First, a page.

McGwire drops to sixth in Five Years Cumulatives and behind Will Clark, who now has to wait for the Veteran’s Committee to decide his HOF fate. However, McGwire fares better in 10-year cumulatives:
Ten-Year Cumulative Win Shares Bagwell 298 Thomas 298 McGwire 278 Giambi 272 Clark 269 Thome 267 Palmeiro 257 Delgado 253 McGriff 248 Olerud 238 Pujols* 219
Barring something catastrophic, Pujols should easily surpass McGwire (he’d only have to put up four more 15-Win-Share seasons to pass McGwire). Still, McGwire’s 10-year cumulative is very impressive.
But how many first basemen from this era will the writers elect? McGwire was middle of the pack in career and five-year cumulatives, and very solid in his 10-year cumulatives. Is that enough to warrant a HOF election?
Before we can answer that question, we need to look at how McGwire compared to superstars at other positions in his time. (Yes, there are some possible problems comparing Win Shares across position because of defensive point assignments, but let’s trudge forth anyway):
Career Win Shares Barry Bonds 693 Cal Ripken 427 Craig Biggio 425 Gary Sheffield 404 Tony Gwynn 398 Wade Boggs 394 Ken Griffey Jr 371 Alex Rodriguez 343 Mark McGwire 342 Manny Ramirez 339 Mike Piazza 322 Jeff Kent 317 Chipper Jones 303 Derek Jeter 278
When the careers of everyone on the list are finished, there is a good chance that only Mike Piazza will be behind McGwire in terms of career Win Shares. Let’s look at peak:
Five-Year Cumulative Win Shares Bonds 244 Pujols 190 A-Rod 176 Thomas 172 Bagwell 170 Biggio 168 Clark 168 Giambi 168 Boggs 165 Sheffiel 164 Piazza 164 Gwynn 162 Ripken 160 Sosa 160 McGwire 159 Ramirez 154
McGwire is 15th on that list, and if Ramirez manages a 32-Win-Share season before he retires, he’ll catch McGwire. Here are the 10-year cumulatives better than McGwire:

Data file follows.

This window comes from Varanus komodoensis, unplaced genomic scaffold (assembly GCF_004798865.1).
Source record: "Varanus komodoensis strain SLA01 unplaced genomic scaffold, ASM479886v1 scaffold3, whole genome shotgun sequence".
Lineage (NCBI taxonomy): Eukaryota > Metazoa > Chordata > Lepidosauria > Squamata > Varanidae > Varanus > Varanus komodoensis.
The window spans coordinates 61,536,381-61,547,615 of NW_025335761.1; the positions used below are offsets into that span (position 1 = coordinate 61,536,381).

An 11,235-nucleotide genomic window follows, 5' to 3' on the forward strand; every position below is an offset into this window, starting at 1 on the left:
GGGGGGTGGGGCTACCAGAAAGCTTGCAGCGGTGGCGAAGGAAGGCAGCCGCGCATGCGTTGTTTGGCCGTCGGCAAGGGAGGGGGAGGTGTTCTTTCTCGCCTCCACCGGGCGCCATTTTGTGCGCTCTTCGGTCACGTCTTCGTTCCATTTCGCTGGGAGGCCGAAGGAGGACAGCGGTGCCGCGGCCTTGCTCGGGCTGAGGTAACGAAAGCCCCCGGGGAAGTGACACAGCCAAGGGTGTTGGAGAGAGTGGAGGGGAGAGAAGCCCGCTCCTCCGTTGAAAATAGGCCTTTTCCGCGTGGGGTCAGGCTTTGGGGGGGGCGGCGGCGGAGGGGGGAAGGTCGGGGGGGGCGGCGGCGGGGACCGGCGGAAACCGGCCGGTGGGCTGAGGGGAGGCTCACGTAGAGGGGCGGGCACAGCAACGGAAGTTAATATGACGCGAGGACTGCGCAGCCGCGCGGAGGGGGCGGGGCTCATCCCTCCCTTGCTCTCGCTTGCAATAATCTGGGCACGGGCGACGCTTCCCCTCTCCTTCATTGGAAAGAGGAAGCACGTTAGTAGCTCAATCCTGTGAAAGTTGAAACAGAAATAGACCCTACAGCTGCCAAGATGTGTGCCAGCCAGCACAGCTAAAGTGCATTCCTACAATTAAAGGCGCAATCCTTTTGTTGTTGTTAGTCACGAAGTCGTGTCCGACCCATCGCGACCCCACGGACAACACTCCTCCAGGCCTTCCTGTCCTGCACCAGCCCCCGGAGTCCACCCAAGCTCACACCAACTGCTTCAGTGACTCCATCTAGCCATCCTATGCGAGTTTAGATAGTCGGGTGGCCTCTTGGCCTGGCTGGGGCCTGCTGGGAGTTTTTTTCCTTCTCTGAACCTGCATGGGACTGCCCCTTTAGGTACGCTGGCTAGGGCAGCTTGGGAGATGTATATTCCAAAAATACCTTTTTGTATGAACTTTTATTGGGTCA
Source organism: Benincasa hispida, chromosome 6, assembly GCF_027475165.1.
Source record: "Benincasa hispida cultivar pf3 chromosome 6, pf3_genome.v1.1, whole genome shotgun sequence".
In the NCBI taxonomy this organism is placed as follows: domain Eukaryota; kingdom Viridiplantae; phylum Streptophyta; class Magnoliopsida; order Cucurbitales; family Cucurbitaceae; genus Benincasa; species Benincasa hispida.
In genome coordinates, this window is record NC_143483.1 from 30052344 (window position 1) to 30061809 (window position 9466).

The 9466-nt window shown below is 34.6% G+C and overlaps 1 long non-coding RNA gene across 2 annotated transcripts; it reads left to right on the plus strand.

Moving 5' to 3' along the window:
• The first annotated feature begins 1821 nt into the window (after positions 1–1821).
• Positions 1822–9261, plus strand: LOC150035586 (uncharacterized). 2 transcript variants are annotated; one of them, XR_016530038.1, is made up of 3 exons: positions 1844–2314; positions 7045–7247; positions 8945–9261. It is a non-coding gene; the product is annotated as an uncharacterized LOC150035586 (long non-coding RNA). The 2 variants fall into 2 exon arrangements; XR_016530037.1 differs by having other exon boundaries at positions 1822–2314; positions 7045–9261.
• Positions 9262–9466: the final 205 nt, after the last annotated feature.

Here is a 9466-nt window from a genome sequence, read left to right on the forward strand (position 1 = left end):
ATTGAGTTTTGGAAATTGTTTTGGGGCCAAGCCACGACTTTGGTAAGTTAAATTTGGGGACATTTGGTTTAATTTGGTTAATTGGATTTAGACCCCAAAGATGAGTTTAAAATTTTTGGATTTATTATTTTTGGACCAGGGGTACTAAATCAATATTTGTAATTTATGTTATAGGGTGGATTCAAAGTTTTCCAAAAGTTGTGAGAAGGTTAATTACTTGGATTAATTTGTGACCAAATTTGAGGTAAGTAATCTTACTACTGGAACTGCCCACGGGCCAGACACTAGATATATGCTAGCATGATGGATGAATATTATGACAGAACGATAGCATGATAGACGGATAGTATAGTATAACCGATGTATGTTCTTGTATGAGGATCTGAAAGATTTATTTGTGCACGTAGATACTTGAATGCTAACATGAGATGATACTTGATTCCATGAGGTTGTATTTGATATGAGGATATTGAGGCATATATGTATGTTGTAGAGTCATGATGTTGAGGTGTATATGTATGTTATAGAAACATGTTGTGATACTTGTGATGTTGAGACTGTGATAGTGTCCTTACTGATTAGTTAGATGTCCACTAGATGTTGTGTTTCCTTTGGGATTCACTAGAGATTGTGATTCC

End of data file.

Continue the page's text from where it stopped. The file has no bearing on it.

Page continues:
10-Year Cumulative Win Shares Bonds 424 Sheffiel 306 A-Rod 306 Thomas 298 Bagwell 298 Biggio 294 Boggs 291 Piazza 282 McGwire 278
Again, McGwire does much better in the 10-year cumulatives, but he is still ninth. Considering everything else, is that enough for the Hall of Fame? Since HOF worthiness is a personal choice, people will make their own decisions based on what types of players should be in the Hall. Personally, I think McGwire would be a marginal Hall of Fame choice. He fares well historically, but not so well against players of his time. While there are many people who would like to keep the Marginals out of the Hall, based on what McGwire did on the field, I would not be upset if he was elected. He certainly isn’t an automatic lock for election, which is a stance being bandied around by many writers.
What McGwire illustrates is that people must redefine what constitutes a Hall of Famer in the most modern era. While scribes who romanticize baseball like to think of the sport and its measuring sticks of performance as static, the playing field changes over time. Moral debates over steroids should not dwarf intelligent discussion about overhauling the parameters of Hall of Fame worthiness. Once those parameters are established, then the moral arguments can be made in earnest.
On a closing note, let’s compare McGwire to a similar player who put up numbers strong enough to be considered a viable Hall of Fame candidate, but was punished by voters for his actions off the field:
Career 5-Year Cum. 10-Year Cum. Dick Allen 342 181 304 Mark McGwire 342 159 278
Resources: Total Baseball Encyclopedia, Eighth Edition
References & Resources
Editor’s Note: J.P. says that McGwire “…played in an offensive era in which Win Shares were “easier” to amass…” but that’s not true. Win Shares is adjusted for the relative offensive output of any year or era.